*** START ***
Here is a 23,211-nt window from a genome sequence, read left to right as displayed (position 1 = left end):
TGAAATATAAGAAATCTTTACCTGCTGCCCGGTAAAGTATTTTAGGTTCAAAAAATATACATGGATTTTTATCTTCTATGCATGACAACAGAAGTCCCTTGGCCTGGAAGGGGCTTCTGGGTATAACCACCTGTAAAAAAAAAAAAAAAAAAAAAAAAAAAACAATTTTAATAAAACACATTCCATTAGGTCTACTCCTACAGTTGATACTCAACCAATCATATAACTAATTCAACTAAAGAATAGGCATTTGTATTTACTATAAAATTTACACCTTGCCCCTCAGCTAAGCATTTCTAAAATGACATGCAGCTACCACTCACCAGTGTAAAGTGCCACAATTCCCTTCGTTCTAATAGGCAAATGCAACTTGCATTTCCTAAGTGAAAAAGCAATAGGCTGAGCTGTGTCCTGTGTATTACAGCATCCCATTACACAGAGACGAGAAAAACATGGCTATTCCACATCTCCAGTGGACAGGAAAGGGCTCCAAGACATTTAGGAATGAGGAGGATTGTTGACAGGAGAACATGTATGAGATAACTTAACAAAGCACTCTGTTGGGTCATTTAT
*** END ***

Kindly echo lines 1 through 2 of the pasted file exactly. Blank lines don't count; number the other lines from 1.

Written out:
Here is a 23,211-nt window from a genome sequence, read left to right as displayed (position 1 = left end):
TGAAATATAAGAAATCTTTACCTGCTGCCCGGTAAAGTATTTTAGGTTCAAAAAATATACATGGATTTTTATCTTCTATGCATGACAACAGAAGTCCCTTGGCCTGGAAGGGGCTTCTGGGTATAACCACCTGTAAAAAAAAAAAAAAAAAAAAAAAAAAAACAATTTTAATAAAACACATTCCATTAGGTCTACTCCTACAGTTGATACTCAACCAATCATATAACTAATTCAACTAAAGAATAGGCATTTGTATTTACTATAAAATTTACACCTTGCCCCTCAGCTAAGCATTTCTAAAATGACATGCAGCTACCACTCACCAGTGTAAAGTGCCACAATTCCCTTCGTTCTAATAGGCAAATGCAACTTGCATTTCCTAAGTGAAAAAGCAATAGGCTGAGCTGTGTCCTGTGTATTACAGCATCCCATTACACAGAGACGAGAAAAACATGGCTATTCCACATCTCCAGTGGACAGGAAAGGGCTCCAAGACATTTAGGAATGAGGAGGATTGTTGACAGGAGAACATGTATGAGATAACTTAACAAAGCACTCTGTTGGGTCATTTAT